Even after the Bill was passed, complaints continued. Some of Sloane’s correspondents scolded him for allowing these “somewhat severe” recommendations.  ‘Belinda’ dramatically claimed that the country was “almost ruined by south sea” by a corrupt government, while “to complet the misery by the advice of Mead that scotch quack [Arbuthnot] wee are to be shutt up in pest houses garded by soldeirs and hired watchmen”. She begged that Sloane intervene: “it is commonly said that you Sr. was not for this barbarous act and I am very willing to… belive you were not haveing alwayes approved your self a person of great charity to thee poor”. The name ‘Belinda’ probably did not refer to a real woman, but was a pseudonym referencing Alexander Pope’s poem, “The Rape of the Lock”, in which Belinda appears as a satiric personification of Britain. Belinda’s letter, nonetheless, captures the fear that many people had about the Bill. The message was clear: the proposed cure for the nation was worse than the disease.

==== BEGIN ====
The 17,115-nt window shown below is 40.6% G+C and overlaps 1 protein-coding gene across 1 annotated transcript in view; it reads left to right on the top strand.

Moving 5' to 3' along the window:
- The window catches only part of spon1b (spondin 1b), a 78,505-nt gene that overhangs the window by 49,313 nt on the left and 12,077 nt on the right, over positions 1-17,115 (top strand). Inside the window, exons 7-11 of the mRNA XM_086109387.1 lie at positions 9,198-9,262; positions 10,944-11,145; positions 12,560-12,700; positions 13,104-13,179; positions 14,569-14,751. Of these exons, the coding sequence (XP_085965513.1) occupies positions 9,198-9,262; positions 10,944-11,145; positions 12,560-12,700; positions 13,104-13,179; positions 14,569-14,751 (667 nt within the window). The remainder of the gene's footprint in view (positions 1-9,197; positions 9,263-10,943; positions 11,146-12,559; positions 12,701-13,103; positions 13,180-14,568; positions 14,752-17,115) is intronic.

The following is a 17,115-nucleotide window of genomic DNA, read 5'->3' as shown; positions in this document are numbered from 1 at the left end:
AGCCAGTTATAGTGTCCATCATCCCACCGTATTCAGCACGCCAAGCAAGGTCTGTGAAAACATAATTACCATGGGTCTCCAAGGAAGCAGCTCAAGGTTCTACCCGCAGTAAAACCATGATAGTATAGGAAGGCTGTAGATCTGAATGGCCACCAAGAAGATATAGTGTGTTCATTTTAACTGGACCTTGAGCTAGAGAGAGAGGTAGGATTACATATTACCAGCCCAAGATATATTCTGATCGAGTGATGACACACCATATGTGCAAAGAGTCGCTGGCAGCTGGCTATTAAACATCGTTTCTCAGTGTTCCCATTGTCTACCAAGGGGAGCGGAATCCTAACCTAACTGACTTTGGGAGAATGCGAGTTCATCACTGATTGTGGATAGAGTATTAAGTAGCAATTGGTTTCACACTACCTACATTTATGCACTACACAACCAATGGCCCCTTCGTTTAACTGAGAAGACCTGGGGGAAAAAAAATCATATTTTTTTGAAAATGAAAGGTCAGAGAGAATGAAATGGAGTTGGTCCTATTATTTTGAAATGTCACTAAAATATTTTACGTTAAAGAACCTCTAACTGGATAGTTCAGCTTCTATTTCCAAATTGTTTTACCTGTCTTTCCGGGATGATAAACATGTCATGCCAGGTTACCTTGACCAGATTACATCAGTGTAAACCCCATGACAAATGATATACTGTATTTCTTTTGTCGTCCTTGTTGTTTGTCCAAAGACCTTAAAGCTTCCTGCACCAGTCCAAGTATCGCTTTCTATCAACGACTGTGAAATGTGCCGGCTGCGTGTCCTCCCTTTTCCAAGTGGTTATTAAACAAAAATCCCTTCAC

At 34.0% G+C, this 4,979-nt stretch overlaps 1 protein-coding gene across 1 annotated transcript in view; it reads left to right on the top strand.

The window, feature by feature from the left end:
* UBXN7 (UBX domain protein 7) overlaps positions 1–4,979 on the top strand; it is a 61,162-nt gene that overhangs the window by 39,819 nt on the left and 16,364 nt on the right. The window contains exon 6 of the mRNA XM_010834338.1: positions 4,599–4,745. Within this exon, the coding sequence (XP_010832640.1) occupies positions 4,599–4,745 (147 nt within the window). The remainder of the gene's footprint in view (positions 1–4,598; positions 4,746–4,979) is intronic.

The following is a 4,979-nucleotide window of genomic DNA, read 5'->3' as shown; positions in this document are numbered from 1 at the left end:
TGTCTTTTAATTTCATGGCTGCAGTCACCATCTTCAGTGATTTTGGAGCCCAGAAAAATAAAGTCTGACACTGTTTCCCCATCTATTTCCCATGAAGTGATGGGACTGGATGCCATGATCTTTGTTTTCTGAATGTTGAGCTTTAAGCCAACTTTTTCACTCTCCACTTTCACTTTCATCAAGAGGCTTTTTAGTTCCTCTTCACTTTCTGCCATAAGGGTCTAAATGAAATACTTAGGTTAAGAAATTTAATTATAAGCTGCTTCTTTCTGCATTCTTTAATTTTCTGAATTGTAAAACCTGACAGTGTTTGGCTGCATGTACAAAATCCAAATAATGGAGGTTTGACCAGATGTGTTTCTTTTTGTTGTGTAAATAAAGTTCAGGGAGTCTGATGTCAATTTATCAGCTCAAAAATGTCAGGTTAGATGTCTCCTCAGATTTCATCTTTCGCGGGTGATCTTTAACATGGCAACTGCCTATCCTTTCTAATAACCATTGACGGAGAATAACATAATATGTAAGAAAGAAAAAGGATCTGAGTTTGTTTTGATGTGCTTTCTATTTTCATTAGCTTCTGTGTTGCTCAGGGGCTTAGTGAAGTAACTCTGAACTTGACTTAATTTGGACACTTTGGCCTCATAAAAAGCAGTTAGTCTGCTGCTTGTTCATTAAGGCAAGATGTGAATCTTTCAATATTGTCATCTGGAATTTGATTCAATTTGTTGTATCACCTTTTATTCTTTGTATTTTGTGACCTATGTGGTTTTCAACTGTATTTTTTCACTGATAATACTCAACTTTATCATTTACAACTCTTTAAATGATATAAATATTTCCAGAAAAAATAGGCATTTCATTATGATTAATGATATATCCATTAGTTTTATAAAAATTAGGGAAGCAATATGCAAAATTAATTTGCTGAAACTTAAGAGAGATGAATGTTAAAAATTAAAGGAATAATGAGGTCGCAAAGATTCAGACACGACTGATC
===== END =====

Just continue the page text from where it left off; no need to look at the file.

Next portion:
Little did Belinda know just how harsh the initial report by Mead, Arbuthnot and Sloane had been! In their rough draft, the doctors had actually recommended that searchers report any cases immediately to the Council of Health “on pain of death”, that medical practitioners and household heads face severe financial penalties for not alerting authorities, and that any Officers dealing with the plague wear special markings. These, at least, had not appeared in the Bill…

By February 1721/2, Parliament was forced to reconsider the Act and repealed the clauses about domestic measures. When the plague ended in 1722, the British government had not needed to invoke its new act. Sloane may have appeared to the concerned citizens as a possible ally because of his reputation of being charitable, but he also acted to represent and enforce state power.

Giants’ Shoulders #55: Curiosities, Utility and Authority

Welcome to the 55th edition of The Giants’ Shoulders, a blog carnival that rounds up history of science blogging from the last month. This carnival takes as themes three issues that would have been very familiar to eighteenth-century collector and physician, Sir Hans Sloane: curiosities, utility and authority.

Richard Greene’s museum at Lichfield, the “Lichfield clock”
Credit: Wellcome Library, London.